For the last week, my well pump has been running constantly, thanks to a worn-out pressure switch. I can hear it from anywhere in the house, even though it’s in the back yard. If I give the switch a tap, it shuts off.
My wife doesn’t usually hear it. Not because her hearing is less sharp than mine, but because she doesn’t tune in to mechanical noises. They don’t matter to her. (She also sleeps through her phone alarm most of the time.)
Last night, besides the pump’s hum, I heard a weird chirping sound while I was getting ready for bed. I couldn’t tell where it came from; it was sharpest when I faced the front yard. Alicia thought it might be cicadas, but it sounded electronic or mechanical to me. When I went down to the garage to pop the pump circuit breaker off and on (another way to get it to switch off), the noise was piercingly loud and seemed to be coming from the wall behind the dryer.
There was an old Verizon alarm unit hanging on the wall, so I dragged a ladder over and opened it up. It had a big battery inside, which I pulled out. The noise continued. I pulled loose the cables that came down to the unit from the ceiling. Still the noise continued. I pulled the whole unit off the wall and made sure it wasn’t plugged in. No difference. The noise didn’t seem to be coming from the device in any case, although it was clearly nearby.
Then I looked at the shelf right below the alarm and discovered a smoke alarm that I had taken down so I could paint the breakfast room ceiling. It had been on a shelf in the family room, but I moved all the tools and supplies out to the garage yesterday in preparation for Christmas Eve. The dryer vents into the garage, and the hot air activated the stupid alarm. So I pulled the battery out, and behold! The noise stopped.
When I studied linguistics some 25 years ago, I discovered that I was exceptionally good at phonetics. The class required recognition and production of speech sounds from all over the world. Invariably I was at the top of the class at both transcription and production.
My hearing is not exceptional. I have some high-frequency hearing loss, which is common at my age, and am in the normal range for the rest of the frequencies. The reason I was good at phonetics transcription has more to do with discrimination than with hearing. I had the ability to give importance to miniscule differences in sound that my classmates didn’t always notice.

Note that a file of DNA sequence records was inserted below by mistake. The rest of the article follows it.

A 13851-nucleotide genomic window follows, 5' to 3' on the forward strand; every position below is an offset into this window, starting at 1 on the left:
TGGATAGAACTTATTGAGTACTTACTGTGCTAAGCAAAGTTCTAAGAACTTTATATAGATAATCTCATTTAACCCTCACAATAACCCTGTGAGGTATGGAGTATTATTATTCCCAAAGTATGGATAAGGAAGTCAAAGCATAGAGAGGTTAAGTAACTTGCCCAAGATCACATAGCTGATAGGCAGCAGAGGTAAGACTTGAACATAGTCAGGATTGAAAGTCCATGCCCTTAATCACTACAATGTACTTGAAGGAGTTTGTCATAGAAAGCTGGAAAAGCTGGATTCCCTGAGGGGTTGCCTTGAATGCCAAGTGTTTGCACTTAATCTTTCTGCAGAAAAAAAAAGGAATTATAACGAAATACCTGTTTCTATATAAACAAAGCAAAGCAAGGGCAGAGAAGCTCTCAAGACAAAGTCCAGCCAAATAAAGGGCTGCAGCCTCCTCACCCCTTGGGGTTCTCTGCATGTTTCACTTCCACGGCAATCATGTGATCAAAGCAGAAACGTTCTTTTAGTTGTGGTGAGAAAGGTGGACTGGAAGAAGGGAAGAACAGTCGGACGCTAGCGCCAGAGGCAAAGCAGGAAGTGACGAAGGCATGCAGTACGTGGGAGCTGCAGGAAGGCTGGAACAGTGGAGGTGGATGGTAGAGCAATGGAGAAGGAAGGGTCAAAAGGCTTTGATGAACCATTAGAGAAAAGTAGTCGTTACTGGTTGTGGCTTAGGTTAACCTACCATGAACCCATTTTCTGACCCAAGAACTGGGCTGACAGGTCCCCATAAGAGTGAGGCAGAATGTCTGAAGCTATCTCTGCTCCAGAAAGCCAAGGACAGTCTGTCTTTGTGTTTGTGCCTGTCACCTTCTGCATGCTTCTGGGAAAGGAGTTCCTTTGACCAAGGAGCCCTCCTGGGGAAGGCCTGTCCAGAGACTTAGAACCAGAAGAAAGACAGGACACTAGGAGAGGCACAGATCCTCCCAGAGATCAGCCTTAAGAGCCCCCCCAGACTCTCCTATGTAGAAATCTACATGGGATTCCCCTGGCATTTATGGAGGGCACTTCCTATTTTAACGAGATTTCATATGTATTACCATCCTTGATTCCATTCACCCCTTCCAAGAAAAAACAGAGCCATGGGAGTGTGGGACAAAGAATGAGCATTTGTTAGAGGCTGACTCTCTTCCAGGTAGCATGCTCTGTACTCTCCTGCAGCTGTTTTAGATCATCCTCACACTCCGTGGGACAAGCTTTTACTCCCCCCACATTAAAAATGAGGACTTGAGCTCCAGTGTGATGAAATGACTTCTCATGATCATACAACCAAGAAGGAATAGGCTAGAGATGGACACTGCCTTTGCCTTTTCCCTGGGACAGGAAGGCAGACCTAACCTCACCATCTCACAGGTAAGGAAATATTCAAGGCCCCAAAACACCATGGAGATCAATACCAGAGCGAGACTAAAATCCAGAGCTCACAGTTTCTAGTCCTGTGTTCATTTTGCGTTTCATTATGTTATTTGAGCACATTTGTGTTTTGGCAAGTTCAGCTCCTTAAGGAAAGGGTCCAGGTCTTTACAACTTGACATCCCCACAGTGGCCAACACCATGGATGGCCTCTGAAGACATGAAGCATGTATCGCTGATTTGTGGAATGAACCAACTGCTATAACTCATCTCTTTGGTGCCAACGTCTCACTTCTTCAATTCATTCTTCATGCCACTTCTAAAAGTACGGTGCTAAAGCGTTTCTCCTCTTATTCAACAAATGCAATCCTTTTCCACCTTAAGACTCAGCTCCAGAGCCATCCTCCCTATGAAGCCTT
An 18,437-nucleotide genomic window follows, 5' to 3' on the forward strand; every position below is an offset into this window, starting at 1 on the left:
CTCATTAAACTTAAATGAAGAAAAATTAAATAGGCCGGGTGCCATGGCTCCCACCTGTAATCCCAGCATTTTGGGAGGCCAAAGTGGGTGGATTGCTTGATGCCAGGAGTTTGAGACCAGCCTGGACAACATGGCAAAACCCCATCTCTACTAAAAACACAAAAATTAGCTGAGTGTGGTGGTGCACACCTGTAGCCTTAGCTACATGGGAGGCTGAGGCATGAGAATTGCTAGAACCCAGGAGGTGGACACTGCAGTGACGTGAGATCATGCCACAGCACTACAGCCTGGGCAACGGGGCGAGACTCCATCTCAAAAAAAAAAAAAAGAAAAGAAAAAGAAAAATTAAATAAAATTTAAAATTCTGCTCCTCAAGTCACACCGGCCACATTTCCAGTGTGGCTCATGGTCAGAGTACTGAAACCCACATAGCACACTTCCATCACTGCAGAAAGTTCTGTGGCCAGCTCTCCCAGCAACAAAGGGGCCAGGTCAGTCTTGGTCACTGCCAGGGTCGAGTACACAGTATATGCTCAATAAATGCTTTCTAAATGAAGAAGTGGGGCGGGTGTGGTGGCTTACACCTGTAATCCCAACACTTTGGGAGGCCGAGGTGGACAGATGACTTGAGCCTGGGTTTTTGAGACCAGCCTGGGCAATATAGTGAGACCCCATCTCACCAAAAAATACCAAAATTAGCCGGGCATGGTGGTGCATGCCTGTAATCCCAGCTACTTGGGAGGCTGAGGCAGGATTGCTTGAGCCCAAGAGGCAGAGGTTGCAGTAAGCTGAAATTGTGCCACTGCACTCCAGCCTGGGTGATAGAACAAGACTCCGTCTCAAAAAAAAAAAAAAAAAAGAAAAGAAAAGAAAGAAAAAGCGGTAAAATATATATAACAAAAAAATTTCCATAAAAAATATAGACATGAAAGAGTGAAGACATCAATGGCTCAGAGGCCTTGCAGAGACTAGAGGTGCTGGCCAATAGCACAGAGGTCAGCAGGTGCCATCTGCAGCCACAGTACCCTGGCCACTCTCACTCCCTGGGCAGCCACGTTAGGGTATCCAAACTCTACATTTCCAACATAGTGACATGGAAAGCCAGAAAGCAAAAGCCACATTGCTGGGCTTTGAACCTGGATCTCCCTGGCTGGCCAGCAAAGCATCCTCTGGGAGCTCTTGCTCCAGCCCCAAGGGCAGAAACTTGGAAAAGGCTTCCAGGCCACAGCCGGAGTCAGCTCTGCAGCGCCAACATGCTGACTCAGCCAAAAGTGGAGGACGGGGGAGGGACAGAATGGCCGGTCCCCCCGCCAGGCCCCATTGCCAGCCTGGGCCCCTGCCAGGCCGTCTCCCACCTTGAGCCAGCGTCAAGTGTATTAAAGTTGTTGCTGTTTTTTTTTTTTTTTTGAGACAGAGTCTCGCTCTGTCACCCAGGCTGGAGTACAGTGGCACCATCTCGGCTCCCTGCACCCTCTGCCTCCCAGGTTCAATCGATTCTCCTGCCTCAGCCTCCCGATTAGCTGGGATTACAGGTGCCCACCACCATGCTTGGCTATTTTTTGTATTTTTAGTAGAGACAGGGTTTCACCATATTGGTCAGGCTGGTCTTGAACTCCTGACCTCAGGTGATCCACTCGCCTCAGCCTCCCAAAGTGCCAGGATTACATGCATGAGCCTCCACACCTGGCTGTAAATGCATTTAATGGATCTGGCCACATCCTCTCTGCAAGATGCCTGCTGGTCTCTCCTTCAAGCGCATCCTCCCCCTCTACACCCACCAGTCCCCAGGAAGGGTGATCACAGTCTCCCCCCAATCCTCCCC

In my job as a translator, I have to transcribe recorded conversations. I’m very good at it, but I’ve discovered that familiarity with regional Spanish dialects makes a huge difference to the quality of my work. If I’m transcribing Mexican or Colombian conversations, I can usually capture as much detail as any of my colleagues, but if I’m assigned recordings of Puerto Ricans or Cubans or Dominicans, I miss a lot of information that a colleague from the Caribbean would catch.
In Spanish (as in English), there is a tendency to slur or drop certain sounds. For instance, when I first started working with recordings of Mexican speakers, I would hear them say “lo-lo” when giving driving directions. I had no clue what it meant, until a colleague told me they were actually saying “luego luego,” which means “immediately after.”
When I hear Cubans speaking on a recording, a lot of it sounds like “to-to-to-to” to me, because they drop or minimize the letter S and other fricatives and pronounce their vowels less clearly than Mexicans or Colombians. In addition, they use expressions that are unfamiliar to me, so I have trouble making an educated guess at what they’re saying. My transcriptions of Cuban conversations end up with a lot of portions marked [UI] (unintelligible). One of my colleagues from Cuba or Puerto Rico or Dominican Republic will review my work and, and can usually fill in most of the UIs. When I go back over the recording, looking at the notes from my colleague, I can hear most of the corrections. But the lack of familiarity is a real handicap.
I’ve often wondered what the relationship is between intelligence and memory. Outstanding students usually remember more information, but I’ve never seen memory included as a factor in intelligence tests or theories. Of course, we can’t just remember facts, we have to correlate and apply them, and outstanding students also have better analytical skills than their classmates.
Some people are naturally good at taking tests. One of my brothers-in-law is a history buff. A history degree is not particularly useful in looking for a career, so when he moved to Illinois, he took the state exam to be licensed as a social worker. He scored in the 90s. This led to a horrible career as a welfare case worker, which he was very glad to leave when offered early retirement 20 years later. But my point is, he had never taken a course in social work or psychology, but scored higher than the average Illinois social worker on the state test because of his test-taking skills and world knowledge.
So skills can trump familiarity (as in the social work exam); discrimination can trump acuity (as in hearing tests, phonetics, and a humming pump); familiarity can increase discrimination because it allows predictability (as in transcription).
But familiarity also decreases discrimination, at least in identifying language sounds. By the time we’re 9 months old, we are already assimilating English phonology and unable to differentiate some sounds that are important to other languages (which is one reason I was better at phonetics than my monolingual classmates: I grew up bilingual and had a repertoire of more sounds as a result). I’ll write about that in another post.
What I really need to do today is replace my stupid pump pressure switch. I think I can get the part at Home Depot.